It was 3:00 AM. At least that’s what I thought my sleep-filled eyes told me after they looked at the clock beside my bed. I wasn’t sure what had woken me. Then I heard screams coming from down the hall. Ugh, not another night of one kid waking up the other in an endless cycle that would last until morning. My wife was already out of bed taking care of them like the superhero she is. But I lay there brooding in my own frustration anyway.
Then, a loud, window-rattling crack of thunder followed by another round of screams told me this wasn’t one of those nights. A split second later, the power flickered out, and the whole house was dark.
The power was only out for a moment, but that was enough to scare the boys even more. My frustration was slowly beginning to subside, and I decided to call Noah into our room so he could lay down next to me. In tears, he quickly ran into our room, climbed into our bed, and snuggled up next to me as close as he could.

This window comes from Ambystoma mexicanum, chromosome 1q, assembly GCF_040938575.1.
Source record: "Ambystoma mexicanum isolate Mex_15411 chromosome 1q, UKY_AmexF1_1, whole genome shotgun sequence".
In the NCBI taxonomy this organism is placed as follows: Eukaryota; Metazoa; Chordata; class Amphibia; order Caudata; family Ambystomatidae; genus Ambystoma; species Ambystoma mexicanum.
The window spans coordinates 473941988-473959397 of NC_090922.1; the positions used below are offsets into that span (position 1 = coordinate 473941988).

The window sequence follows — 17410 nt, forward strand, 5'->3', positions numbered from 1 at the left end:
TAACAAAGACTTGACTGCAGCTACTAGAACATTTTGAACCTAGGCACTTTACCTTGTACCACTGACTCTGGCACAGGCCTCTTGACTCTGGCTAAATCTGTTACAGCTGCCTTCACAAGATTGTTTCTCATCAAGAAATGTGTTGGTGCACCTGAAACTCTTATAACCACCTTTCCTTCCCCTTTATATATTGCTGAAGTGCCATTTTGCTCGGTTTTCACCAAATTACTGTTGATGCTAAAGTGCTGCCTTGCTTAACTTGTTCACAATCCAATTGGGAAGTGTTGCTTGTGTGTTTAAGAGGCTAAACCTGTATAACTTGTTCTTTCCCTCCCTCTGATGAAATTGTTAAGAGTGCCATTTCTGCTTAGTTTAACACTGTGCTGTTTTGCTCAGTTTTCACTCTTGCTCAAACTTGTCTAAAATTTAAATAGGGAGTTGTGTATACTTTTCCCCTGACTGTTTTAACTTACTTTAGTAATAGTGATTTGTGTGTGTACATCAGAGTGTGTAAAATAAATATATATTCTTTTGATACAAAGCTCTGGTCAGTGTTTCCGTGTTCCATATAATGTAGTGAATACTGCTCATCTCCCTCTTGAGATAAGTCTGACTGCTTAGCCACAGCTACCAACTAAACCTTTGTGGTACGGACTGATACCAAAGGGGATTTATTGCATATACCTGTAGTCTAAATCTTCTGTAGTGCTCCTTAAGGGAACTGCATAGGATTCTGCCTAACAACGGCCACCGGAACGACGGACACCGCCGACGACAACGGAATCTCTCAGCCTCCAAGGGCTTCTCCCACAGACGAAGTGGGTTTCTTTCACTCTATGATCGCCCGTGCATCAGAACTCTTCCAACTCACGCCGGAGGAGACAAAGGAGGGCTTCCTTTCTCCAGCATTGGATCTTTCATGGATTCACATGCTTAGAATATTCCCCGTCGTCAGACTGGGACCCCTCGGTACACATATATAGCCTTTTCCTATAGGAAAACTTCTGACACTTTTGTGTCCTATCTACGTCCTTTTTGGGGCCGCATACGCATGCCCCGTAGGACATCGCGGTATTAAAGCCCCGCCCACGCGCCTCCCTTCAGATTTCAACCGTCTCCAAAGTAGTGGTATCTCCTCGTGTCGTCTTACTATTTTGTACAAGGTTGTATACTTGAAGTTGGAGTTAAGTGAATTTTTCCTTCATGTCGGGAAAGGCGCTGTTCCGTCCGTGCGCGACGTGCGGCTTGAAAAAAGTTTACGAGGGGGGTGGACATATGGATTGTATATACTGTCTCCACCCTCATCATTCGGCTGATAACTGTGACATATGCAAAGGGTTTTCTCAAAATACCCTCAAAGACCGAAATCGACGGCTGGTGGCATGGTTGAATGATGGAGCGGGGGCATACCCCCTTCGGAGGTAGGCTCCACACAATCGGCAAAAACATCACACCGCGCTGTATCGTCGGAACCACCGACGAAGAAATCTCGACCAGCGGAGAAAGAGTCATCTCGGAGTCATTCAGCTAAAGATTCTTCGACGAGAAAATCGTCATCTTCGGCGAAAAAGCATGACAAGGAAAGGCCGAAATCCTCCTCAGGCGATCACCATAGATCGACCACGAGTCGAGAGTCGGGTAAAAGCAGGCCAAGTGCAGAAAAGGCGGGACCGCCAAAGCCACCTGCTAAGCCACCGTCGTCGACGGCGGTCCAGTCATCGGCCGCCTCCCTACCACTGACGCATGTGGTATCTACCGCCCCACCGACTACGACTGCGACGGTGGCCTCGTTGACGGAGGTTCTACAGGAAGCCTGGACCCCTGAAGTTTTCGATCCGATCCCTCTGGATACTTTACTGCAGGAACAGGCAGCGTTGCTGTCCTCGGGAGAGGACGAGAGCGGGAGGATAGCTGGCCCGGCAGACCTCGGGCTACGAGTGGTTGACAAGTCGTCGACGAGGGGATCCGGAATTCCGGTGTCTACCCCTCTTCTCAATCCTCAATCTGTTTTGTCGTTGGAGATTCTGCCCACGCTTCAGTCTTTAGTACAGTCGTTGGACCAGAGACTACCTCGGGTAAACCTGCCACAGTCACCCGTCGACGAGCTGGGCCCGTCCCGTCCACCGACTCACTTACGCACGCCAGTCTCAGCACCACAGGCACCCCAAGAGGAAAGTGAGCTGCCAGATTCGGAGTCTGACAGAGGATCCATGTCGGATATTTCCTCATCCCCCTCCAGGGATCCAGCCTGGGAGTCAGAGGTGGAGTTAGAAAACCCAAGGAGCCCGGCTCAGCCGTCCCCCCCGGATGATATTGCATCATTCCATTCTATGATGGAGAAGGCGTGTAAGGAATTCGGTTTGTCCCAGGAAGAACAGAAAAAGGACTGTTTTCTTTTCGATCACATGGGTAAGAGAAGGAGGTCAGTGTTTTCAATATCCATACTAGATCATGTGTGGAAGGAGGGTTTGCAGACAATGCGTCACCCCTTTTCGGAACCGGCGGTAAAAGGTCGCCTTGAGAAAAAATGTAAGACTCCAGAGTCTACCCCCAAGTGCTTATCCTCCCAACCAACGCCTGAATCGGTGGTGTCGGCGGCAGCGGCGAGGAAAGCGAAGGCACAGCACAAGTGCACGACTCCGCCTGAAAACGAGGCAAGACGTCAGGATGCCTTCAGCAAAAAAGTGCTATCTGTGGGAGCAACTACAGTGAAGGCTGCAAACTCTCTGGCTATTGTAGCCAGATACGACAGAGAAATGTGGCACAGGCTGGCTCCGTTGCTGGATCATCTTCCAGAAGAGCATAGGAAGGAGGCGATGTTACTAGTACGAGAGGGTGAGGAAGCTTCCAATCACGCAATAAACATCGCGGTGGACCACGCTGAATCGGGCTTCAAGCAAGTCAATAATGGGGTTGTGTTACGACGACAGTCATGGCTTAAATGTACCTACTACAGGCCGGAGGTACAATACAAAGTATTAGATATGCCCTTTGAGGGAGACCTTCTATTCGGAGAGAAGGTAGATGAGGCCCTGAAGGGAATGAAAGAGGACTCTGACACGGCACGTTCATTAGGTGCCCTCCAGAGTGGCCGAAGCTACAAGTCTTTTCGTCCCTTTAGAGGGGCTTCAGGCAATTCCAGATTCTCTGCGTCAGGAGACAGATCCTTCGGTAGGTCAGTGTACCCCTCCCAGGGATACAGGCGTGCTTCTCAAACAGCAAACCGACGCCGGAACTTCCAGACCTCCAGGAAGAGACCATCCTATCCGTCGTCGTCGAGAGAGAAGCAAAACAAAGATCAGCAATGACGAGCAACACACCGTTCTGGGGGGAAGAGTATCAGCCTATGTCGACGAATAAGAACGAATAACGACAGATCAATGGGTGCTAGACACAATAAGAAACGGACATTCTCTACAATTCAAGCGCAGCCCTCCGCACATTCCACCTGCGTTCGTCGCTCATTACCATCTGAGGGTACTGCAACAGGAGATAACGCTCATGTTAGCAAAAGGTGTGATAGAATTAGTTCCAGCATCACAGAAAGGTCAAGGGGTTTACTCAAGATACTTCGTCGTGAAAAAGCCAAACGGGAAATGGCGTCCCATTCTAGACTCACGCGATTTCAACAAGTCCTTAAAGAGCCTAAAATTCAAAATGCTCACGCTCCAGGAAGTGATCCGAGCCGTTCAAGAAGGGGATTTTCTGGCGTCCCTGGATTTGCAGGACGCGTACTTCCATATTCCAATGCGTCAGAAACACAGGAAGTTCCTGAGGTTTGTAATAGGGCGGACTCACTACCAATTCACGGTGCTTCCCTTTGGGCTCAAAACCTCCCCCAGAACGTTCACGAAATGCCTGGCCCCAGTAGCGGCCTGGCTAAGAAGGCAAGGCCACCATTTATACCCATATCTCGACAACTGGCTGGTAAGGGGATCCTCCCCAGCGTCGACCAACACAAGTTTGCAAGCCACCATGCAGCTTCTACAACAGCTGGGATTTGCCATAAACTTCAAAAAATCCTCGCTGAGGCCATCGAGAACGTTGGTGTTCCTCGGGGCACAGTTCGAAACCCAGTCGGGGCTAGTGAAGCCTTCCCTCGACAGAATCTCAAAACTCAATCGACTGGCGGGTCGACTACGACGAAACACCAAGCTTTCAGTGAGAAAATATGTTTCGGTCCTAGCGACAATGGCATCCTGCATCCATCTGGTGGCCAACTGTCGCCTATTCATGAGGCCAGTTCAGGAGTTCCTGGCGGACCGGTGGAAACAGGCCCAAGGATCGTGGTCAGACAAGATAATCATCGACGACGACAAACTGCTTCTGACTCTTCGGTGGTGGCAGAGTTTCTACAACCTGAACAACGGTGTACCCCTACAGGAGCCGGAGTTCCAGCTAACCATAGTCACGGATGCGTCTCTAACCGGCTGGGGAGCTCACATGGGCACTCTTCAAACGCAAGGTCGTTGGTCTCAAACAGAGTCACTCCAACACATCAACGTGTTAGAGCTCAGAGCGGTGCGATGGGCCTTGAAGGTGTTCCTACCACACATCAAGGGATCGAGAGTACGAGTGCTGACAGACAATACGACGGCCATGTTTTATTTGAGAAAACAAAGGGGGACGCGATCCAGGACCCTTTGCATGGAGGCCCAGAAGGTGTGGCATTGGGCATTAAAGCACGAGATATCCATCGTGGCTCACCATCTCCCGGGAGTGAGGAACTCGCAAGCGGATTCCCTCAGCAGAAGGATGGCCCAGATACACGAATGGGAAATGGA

My wife was close behind him with our youngest son. We looked at each other and knew it could be a long couple of hours until morning. The four of us laid down and listened quietly to the storm for a few minutes. I could feel Noah’s heart rate through his back and his tense muscles in his arms and legs.
I decided to turn on a movie to help drown out a little of the noise from the storm. With the noise of Don Knotts’ comedy, The Reluctant Astronaut, we began to drift off to sleep, safe and secure together as a family inside our house with the storm beating on the house outside.
Perspective in a Storm
I’ve always been one to enjoy storms. Thankfully, I’ve never had to experience a tornado or hurricane that threatens my life. So I have the luxury of enjoying it, for now anyway. The sound of the rain hitting the roof and the sides of the house, the deep rumble of the thunder that rolls through the entire house, and the flashes of light that bring near daylight to the backyard, all make me feel cozy and relaxed.